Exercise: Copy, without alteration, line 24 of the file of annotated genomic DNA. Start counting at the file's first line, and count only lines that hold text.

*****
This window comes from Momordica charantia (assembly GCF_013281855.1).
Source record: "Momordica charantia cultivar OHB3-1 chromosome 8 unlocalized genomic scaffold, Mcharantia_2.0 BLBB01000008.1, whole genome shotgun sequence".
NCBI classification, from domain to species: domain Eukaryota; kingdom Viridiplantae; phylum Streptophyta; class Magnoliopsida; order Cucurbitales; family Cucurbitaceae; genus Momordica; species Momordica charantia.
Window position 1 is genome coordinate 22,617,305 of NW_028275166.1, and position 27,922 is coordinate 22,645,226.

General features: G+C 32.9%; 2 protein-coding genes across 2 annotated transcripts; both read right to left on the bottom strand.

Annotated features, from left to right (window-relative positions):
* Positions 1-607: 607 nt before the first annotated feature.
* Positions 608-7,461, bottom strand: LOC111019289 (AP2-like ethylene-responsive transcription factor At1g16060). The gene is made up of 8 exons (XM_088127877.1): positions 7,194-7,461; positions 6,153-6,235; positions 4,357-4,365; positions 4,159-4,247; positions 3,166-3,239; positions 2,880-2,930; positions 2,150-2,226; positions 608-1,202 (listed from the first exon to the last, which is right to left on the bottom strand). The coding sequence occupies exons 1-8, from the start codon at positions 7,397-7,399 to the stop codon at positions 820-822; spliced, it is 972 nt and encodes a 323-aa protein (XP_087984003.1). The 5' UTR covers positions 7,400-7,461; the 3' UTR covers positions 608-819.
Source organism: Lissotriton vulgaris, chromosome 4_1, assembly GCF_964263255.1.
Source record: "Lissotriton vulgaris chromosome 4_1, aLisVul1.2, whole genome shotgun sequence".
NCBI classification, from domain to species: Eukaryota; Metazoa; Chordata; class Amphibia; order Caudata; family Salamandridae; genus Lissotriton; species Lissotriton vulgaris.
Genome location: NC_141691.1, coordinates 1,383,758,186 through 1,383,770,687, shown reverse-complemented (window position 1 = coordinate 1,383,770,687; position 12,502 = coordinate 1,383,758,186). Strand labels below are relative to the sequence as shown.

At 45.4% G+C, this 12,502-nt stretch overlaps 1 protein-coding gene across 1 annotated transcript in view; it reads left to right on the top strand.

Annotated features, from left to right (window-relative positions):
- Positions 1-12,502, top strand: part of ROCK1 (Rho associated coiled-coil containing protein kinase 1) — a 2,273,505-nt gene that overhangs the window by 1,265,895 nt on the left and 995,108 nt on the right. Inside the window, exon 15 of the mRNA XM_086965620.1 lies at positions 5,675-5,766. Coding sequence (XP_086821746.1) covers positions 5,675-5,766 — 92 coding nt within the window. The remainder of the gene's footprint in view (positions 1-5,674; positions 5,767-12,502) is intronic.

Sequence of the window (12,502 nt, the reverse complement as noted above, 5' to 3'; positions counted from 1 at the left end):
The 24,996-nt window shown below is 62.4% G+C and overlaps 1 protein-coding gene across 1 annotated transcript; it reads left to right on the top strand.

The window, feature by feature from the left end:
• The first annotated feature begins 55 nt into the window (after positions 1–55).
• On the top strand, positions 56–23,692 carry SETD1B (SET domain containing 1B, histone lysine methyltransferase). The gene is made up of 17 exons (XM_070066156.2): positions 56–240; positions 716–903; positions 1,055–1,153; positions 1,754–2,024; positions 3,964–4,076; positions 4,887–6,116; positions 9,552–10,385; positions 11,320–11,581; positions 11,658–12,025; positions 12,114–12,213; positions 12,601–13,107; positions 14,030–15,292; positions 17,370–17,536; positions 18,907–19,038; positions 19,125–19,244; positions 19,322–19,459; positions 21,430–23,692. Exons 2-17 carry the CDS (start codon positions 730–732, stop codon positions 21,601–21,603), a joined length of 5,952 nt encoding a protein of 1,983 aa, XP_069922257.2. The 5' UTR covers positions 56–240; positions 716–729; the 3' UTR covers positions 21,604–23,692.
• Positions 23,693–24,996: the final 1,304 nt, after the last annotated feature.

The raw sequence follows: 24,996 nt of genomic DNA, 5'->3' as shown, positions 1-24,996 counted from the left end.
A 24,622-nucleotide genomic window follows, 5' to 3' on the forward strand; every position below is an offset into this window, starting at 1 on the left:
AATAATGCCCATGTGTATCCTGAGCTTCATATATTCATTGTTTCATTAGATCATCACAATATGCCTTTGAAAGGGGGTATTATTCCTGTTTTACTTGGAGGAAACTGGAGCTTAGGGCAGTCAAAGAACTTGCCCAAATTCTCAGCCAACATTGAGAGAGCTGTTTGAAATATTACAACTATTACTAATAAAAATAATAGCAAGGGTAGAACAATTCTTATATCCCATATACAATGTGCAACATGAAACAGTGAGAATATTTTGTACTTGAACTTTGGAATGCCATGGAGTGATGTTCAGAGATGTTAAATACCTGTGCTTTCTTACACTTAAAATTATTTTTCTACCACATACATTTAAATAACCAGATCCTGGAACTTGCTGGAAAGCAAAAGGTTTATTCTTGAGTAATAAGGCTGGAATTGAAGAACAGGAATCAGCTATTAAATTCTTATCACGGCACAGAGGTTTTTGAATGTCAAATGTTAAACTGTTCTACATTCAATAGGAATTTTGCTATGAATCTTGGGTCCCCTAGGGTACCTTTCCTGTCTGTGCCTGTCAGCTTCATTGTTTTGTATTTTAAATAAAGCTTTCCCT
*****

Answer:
AATAATGCCCATGTGTATCCTGAGCTTCATATATTCATTGTTTCATTAGATCATCACAATATGCCTTTGAAAGGGGGTATTATTCCTGTTTTACTTGGAGGAAACTGGAGCTTAGGGCAGTCAAAGAACTTGCCCAAATTCTCAGCCAACATTGAGAGAGCTGTTTGAAATATTACAACTATTACTAATAAAAATAATAGCAAGGGTAGAACAATTCTTATATCCCATATACAATGTGCAACATGAAACAGTGAGAATATTTTGTACTTGAACTTTGGAATGCCATGGAGTGATGTTCAGAGATGTTAAATACCTGTGCTTTCTTACACTTAAAATTATTTTTCTACCACATACATTTAAATAACCAGATCCTGGAACTTGCTGGAAAGCAAAAGGTTTATTCTTGAGTAATAAGGCTGGAATTGAAGAACAGGAATCAGCTATTAAATTCTTATCACGGCACAGAGGTTTTTGAATGTCAAATGTTAAACTGTTCTACATTCAATAGGAATTTTGCTATGAATCTTGGGTCCCCTAGGGTACCTTTCCTGTCTGTGCCTGTCAGCTTCATTGTTTTGTATTTTAAATAAAGCTTTCCCT